Punchdrunk by name, punchdrunk by nature. The latest theatre company to receive Nicholas Hytner's NT patronage, Punchdrunk made their name last year with The Firebird Ball, a merging of Romeo and Juliet and the Russian folk myth, The Firebird, in promenade.
Promenading around derelict buildings has suddenly become big business. Some may remember Deborah Warner's subtly terrifying installation inside Gilbert Scott's wonderful gothic pile, the Midland hotel at St Pancras. Others will cite, more recently, Shunt, who forsook their Hackney arches for ones underneath London Bridge at the NT's instigation, only to find that institutional approval can be a poisoned chalice.
Dreamthinkspeak are another young company keen to break the bonds of passive theatregoing. Their Dostoyevsky-adapted Underground last year, set in an abandoned abbatoir in Smithfields, was as stylish a piece of promenade installation theatre as I can remember. Now we have Punchdrunk hoping to repeat their Firebird Ball success and sorry to say, chaps, it doesn't quite cut the mustard.
Once again, you can roam the corridors of an abandoned building (a factory in Docklands), this time following the adventures of Faust as he tastes the heights and delights of hedonism and comes to his habitually sticky end. Felix Barrett's production – if you can find it, there is absolutely no signage - echoes to the sound of banging doors and trudging feet as audiences stumble across characters in mid-fight, peer into rooms bereft of humans but punctiliously decked out as old style haberdashery and sweetie shopfronts or loom into what looks very like old Faust's scholarly cell complete with cosmological charts, diagrams, tubes and burners.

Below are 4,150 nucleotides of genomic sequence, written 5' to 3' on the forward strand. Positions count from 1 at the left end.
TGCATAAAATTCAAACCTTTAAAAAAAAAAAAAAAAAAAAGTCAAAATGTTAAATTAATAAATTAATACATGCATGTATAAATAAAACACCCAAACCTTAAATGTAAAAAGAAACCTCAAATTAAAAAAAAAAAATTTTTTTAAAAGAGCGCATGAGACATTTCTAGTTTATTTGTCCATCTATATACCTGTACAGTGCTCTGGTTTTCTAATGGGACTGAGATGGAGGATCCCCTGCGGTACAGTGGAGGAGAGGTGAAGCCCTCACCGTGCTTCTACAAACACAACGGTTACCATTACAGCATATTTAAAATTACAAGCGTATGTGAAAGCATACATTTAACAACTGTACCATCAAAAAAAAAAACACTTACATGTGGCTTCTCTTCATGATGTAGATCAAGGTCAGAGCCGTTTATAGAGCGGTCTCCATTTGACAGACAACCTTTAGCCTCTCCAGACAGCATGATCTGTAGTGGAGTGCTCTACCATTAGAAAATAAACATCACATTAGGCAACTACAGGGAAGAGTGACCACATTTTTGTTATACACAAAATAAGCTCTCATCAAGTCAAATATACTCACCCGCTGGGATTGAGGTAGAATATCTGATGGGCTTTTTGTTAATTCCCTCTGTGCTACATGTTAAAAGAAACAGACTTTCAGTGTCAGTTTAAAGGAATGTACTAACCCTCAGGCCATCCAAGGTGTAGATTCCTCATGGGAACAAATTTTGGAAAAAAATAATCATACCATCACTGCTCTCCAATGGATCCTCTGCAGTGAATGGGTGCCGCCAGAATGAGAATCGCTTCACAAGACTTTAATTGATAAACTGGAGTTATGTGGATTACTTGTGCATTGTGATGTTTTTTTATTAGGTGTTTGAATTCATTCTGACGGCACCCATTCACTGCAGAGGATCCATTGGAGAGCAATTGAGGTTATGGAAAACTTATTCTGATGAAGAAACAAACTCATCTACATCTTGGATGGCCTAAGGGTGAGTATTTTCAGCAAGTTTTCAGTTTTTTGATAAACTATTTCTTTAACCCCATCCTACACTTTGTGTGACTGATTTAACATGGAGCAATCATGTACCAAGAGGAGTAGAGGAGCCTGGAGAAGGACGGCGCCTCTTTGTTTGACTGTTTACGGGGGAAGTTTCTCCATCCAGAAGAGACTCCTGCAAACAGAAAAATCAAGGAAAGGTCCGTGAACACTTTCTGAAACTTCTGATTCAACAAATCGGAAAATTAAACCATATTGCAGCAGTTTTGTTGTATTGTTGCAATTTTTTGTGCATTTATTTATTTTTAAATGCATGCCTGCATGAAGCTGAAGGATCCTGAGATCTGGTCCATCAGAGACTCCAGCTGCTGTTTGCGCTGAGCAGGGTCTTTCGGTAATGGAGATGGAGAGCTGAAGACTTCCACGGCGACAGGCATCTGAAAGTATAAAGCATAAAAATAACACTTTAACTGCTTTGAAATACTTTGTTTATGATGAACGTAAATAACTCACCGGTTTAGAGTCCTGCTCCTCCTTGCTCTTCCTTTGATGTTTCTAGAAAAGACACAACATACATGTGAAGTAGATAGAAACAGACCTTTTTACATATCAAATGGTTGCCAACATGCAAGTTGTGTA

You can't fault the atmospherics thanks to the talents of Robin Harvey (design), Tina Bicat (costume), Matt Prentice (lighting) and Stephen Dobbie (sound). Installations have come a long way in their sophisticated handling of random and carefully planned elements.
Yet, though Maxine Doyle's set pieces are themselves small gems of choreographic athleticism with Dan Canham's Faust, Vinicius Salles’ Mephistopholes and Sarah Labigne’s Gretchen as resilient as they are brave in the lengths to which they are forced to go, the sum total is less drenching than you might expect. A sense of exploitative sensationalism begins to creep in as once more, spectators are drawn, as if by osmosis, to witness another explosive sexual or physically violent encounter.
An every day morality tale for our times of the wages of excess, my fellow travellers seemed at one and the same time confused, excited and happy to be horrified. Performances run from 7-10pm and last around 90 minutes, on a continuing loop. You can linger or hop in whenever you like. It's entirely up to you. Good luck.
- Carole Woddis